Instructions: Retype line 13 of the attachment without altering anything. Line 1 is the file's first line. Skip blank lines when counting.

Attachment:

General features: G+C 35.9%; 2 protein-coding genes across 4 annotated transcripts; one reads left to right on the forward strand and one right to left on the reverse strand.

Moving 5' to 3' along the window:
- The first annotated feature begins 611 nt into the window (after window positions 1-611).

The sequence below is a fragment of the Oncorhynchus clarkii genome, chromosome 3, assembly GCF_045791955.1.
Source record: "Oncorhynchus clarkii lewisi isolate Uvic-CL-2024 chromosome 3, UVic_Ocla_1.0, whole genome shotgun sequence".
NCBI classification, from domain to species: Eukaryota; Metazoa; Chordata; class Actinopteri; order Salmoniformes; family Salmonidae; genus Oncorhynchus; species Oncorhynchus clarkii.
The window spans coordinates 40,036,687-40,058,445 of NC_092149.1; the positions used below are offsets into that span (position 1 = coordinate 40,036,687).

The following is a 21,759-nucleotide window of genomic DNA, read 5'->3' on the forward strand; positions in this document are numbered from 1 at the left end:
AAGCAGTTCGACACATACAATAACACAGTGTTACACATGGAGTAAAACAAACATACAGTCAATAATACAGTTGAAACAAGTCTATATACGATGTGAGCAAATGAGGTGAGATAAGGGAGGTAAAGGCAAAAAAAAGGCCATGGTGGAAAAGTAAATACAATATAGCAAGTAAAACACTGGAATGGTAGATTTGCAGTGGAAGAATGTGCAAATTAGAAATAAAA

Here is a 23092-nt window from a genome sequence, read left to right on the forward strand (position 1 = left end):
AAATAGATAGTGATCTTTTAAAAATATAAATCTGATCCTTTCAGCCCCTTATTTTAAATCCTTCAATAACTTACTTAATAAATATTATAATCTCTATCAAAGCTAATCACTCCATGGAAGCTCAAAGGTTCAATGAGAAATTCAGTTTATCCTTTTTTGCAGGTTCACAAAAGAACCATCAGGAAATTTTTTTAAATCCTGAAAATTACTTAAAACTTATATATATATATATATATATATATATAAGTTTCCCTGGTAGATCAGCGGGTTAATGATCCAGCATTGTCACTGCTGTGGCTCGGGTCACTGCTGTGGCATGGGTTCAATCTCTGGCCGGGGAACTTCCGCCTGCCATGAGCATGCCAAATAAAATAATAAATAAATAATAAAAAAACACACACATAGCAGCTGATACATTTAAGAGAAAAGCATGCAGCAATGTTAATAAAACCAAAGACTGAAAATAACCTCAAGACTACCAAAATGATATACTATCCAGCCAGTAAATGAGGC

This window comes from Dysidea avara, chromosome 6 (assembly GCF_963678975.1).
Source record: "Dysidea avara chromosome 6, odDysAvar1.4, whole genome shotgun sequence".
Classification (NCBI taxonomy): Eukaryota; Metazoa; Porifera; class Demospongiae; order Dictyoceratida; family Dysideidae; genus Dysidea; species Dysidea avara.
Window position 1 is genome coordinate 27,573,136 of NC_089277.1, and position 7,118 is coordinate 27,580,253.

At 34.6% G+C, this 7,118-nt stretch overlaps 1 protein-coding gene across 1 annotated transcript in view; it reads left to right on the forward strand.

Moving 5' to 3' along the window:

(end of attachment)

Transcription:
Source record: "Dysidea avara chromosome 6, odDysAvar1.4, whole genome shotgun sequence".